To our knowledge, no studies have evaluated and quantified the cost to consumers for obtaining an MRI. Using a noncontrast MRI of the shoulder as an example of an electively performed procedure, we asked the following: (1) the cost to the consumer of obtaining a noncontrast shoulder MRI, (2) the frequency and magnitude of discounts provided, and (3) factors associated with differences in cost including setting (hospital-owned or independent) and Centers for Medicare & Medicaid Services (CMS) designation (rural, urban, and critical access).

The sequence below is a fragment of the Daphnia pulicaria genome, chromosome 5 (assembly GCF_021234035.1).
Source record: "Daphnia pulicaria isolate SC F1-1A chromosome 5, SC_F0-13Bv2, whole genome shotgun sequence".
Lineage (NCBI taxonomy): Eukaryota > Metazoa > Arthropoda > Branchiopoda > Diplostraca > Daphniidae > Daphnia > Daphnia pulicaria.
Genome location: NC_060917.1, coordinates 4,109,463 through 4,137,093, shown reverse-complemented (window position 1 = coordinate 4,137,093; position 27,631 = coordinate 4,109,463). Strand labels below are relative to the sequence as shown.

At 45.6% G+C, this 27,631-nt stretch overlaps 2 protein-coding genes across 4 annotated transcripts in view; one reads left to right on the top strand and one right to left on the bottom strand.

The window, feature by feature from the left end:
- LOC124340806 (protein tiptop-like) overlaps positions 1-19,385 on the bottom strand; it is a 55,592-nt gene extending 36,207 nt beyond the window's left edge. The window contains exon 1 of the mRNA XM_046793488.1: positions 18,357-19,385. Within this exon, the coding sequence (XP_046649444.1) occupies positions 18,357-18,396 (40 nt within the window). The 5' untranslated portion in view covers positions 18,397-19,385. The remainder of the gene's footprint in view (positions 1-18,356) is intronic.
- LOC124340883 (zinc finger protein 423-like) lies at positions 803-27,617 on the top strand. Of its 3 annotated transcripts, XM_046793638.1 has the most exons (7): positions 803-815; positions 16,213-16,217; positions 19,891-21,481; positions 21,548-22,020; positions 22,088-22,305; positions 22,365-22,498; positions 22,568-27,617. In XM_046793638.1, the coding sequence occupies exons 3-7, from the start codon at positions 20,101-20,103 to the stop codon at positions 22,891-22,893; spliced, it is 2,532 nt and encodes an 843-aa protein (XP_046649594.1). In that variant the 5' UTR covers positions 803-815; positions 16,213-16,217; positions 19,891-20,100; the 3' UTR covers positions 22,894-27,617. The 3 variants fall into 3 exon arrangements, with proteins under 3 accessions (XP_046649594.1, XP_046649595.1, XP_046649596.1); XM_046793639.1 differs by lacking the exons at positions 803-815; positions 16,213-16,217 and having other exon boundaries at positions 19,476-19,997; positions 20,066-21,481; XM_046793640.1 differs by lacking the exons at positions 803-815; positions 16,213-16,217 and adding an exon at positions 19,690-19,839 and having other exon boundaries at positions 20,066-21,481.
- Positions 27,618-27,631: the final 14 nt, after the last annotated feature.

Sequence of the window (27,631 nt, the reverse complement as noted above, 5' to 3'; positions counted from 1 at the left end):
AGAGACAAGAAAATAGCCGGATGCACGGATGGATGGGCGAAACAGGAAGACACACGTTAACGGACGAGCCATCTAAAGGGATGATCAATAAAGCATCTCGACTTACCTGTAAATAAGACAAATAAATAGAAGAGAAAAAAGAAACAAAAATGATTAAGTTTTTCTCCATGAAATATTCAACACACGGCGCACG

Using data from the Iowa Hospital Association (IHA) , a list of hospitals in the state that provide outpatient MRI services was obtained. Using similar IHA data, a list of orthopaedic physicians practicing in Iowa was obtained, and physicians were grouped by practice. Each orthopaedic practice was called and asked whether they provided independent MRI services and were subsequently classified as independent imaging centers. Using IHA data, we identified 131 hospitals in Iowa, of which 75 provided shoulder MRI services. Similarly, 58 orthopaedic practices were identified, 26 of which offered MRI services at independent imaging centers. Hospitals and independent imaging centers providing MRI services then were contacted and read a scripted query (Appendix 1. Supplemental material is available with the online version of CORR®) regarding the cost of a noncontrast MRI of the right shoulder (Current Procedural Terminology code 73221) for a hypothetical patient who was paying for the service in cash. Imaging centers were asked if discounts could be provided for full cash payment up front. The cost requested was for the technical component only without a formal radiology reading. Facility fees, which allow a healthcare organization to bill patients an additional service charge for the patient’s use of hospital facilities and equipment, also were not considered. The cost for the MRI, without reading fees and with discounts applied, was considered the “best price”. For this study, all references will be from the healthcare consumer perspective and will be referred to as costs.